When a colleague drives you nuts

fitbit-wrist

The following blog post is excerpted from my new book Head On: How to Approach Difficult Conversations Directly.

Martin loved his new FitBit. And everyone in the office knew it. Co-workers adored Martin. He was friendly and outgoing and a dependable colleague. And in the past 12 months, Martin lost over 50 pounds and became very focused on his health. He had another 30 pounds to go to reach his goal weight and he was very motivated. The whole office was incredibly proud of him. And then he got a FitBit and began tracking his steps.

In his role as an account manager, he spent most of his workday on conference calls with clients and colleagues in other locations. Once he began  wearing his FitBit, he became  obsessed with getting as many steps in each day as he possibly could. He began taking his conference calls on his headset while walking around. If his work area had been all offices with closed doors, that might have been fine. But Martin worked in a sea of cubicles. As he walked up and down the cubicle hallways on his conference calls, he talked. Loudly. Coworkers were distracted as they tried to focus on their own work, amidst the sound of Martin’s roving voice.

While complaining to others and ruminating about the situation are tempting, neither one will change the situation for the better. In fact, both can do damage. Ruminating reinforces the frustration and anger you feel about the situation, causing you to unnecessarily relive it and reinforce it in your brain. Not helpful. Complaining to others not only marks you as a complainer, there’s also a good chance your negative comments will get back to Martin and do damage to the relationship.

What should one do, rather than ruminate or complain to others? Approach the situation head on, of course. Let’s start with how you might use the head on approach with Martin, the walking, talking FitBit fitness fanatic:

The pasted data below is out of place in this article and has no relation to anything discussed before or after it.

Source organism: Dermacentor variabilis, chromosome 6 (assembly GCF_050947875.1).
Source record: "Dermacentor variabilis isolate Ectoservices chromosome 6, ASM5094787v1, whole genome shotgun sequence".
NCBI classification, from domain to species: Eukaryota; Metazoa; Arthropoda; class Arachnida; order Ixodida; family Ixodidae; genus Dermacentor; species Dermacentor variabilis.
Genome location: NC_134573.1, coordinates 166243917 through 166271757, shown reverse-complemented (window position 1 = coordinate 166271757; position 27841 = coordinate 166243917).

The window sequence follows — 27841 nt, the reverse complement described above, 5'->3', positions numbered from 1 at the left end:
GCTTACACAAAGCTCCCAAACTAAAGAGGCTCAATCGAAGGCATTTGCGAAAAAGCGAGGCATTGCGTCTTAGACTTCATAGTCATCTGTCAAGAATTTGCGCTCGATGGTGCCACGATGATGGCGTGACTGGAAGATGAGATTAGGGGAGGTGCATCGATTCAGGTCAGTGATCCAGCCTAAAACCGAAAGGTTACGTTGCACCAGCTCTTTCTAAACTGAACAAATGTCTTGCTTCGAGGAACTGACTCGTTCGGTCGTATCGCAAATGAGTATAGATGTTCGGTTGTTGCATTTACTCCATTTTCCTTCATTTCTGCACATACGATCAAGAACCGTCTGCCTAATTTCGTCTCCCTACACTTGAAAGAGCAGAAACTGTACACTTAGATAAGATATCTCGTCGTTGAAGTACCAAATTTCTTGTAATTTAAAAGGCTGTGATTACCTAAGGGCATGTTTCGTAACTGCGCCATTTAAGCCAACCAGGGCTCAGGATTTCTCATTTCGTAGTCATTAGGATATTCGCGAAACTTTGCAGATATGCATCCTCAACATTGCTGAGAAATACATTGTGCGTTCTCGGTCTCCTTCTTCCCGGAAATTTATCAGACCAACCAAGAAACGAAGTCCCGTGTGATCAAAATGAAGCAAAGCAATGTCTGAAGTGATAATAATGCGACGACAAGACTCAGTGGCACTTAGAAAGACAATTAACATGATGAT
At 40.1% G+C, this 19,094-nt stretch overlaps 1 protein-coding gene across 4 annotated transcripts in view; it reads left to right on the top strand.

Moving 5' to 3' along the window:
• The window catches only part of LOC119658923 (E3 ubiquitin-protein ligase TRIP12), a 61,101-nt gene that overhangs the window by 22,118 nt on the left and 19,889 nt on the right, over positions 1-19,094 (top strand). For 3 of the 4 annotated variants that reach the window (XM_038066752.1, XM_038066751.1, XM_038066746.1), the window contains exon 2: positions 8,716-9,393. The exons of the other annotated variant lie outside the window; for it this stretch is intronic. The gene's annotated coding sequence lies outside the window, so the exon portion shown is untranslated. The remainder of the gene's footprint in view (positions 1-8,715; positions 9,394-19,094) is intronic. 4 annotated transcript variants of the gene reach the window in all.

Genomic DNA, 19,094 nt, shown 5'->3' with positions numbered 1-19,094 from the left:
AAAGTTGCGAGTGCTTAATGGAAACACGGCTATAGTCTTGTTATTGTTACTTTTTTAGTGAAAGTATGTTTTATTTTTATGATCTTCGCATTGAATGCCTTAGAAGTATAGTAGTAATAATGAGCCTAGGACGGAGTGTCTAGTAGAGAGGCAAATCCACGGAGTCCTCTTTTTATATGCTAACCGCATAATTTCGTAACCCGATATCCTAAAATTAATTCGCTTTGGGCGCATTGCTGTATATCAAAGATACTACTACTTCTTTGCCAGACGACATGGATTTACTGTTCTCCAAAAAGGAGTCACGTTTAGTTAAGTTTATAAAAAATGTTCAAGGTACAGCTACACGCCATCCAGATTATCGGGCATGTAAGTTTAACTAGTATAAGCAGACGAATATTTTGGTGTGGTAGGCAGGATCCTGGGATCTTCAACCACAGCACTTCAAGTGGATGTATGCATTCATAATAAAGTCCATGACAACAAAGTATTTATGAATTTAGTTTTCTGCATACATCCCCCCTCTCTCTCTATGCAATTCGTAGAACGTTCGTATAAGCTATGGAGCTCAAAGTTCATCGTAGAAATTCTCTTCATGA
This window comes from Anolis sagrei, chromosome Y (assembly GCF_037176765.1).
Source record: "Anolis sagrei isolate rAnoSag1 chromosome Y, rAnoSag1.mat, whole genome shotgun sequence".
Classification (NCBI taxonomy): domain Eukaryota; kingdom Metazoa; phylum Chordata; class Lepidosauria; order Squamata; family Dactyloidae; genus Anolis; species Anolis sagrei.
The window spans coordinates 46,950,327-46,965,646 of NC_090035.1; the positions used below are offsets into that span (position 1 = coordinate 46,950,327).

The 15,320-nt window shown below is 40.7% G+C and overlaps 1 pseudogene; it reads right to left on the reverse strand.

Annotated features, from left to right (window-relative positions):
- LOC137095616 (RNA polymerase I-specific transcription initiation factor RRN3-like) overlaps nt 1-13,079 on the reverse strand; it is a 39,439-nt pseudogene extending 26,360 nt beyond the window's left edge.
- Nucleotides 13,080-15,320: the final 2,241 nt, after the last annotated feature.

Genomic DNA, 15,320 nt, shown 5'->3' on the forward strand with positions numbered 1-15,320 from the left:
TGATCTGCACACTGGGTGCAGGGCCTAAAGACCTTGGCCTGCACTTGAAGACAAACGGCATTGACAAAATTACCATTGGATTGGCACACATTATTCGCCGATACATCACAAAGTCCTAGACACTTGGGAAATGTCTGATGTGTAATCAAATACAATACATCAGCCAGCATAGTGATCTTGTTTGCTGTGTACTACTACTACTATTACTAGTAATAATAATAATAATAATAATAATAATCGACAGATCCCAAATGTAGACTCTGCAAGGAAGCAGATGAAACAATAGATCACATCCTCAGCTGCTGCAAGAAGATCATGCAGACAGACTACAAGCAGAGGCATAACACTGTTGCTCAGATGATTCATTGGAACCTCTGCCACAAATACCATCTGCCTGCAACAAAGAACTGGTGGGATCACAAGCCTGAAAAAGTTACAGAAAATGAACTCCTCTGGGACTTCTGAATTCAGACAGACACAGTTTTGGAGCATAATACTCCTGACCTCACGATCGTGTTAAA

“Martin, I know your health is extremely important to you and you must be very proud of the progress you’ve made in taking better care of your body. Your FitBit is a new addition to the mix  . . . and as you take your “walk and talk” meetings, you come by my desk frequently talking rather loudly. It’s distracting to me and is interfering with my work. Can we schedule some time to talk about it and come up with another solution that works for both of us?”

What situations with colleagues drive you nuts? 

Check out my new book Head On: How to Approach Difficult Conversations Directly for more case studies and specific techniques for addressing difficult situations. 

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    argument

    Doug and Jenny were at it again.

    Another staff meeting where Jenny and Doug were on the opposite sides of the same coin: Jenny, advocating for an engineering schedule that was realistic and didn’t compromise the health or safety of her crew and Doug, fiercely arguing for a faster delivery to their clients.

    It went like this every week in the project management meeting.

    Morgan, the project manager, had spoken to each of them privately just before the meeting.  They each shared a genuine desire to be more amicable and see the situation from the other person’s point of view before reacting.

    Publicly in the meeting, their behavior was nowhere near amicable. It was the same pattern repeating itself. Again. Their pattern was not one of sharing respectful differences.  Rather, their behavior was unprofessional and ego bruising, their words like daggers.

    Frustrated, Morgan spoke to each of them privately after the meeting. She had to get to the bottom of this disagreement before it put the project in jeopardy.  How could they have earnestly promised to comport themselves more professionally and then act like small children throwing sand in the sandbox?